• Applying the Double-Articulation TheoryTo apply the Double-Articulation Theory in practice you may assure thatyour ontology is engineering in this way: Rooting vocabulary: all vocabulary used in an application axiomatization is linked with a vocabulary in the domain axiomatization (which can be linguistic resources, e.g., WordNet). e.g., each concept in an ORM model/OWL file is linked with a concept WordNet/ArabicOntology. Glosses: If a certain vocabulary does not exist in the domain axiomatization, then it must define introduced with gloss. Context: Each application axiomatization must have a context, as its scope of interpretation. Modularize application axiomatization into several modules. PalGov © 2011 12
    •  Rooting vocabularyEach vocabulary in your ontology can be linked (e.g. though anamespace) with a concept in a linguistic resource (e.g. a synset inWordNet). PalGov © 2011 13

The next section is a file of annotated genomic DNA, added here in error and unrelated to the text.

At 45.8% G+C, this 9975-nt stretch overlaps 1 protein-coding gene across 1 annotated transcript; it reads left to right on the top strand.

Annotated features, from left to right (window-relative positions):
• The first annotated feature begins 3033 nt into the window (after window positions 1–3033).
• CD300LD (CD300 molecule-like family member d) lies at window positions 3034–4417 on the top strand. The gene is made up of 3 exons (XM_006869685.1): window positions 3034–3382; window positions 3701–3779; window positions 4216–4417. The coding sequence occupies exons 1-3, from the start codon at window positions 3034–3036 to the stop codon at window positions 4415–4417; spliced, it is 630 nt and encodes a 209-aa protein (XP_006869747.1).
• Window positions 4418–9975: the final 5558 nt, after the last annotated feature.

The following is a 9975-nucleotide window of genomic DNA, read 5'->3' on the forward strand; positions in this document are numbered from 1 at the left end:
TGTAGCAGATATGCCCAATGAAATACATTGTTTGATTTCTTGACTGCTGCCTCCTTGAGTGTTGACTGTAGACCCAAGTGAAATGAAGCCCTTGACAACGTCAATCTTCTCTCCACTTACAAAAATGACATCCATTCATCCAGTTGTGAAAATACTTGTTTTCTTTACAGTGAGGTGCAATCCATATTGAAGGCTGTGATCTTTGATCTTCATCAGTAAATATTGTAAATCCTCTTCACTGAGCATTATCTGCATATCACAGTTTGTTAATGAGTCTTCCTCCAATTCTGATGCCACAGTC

• Example (Customer Complaint Ontology) Central complaining portal See http://www.jarrar.info/publications/mjarrar-CCFORM-chapter.pdf.htm PalGov © 2011 14
    • Example (Customer Complaint Ontology)See http://www.jarrar.info/publications/mjarrar-CCFORM-chapter.pdf.htm PalGov © 2011 15
    • CC Ontology (Example) CC Ontology base: 300 lexonsDomain Axiomatization CCcontext CC Glossary: 220 glosses Recipient Complaint Complianant Resolution Contract Address 7 axiomatization Modules Problem CCApplication1 CCApplication2 CCApplicationn PalGov © 2011 16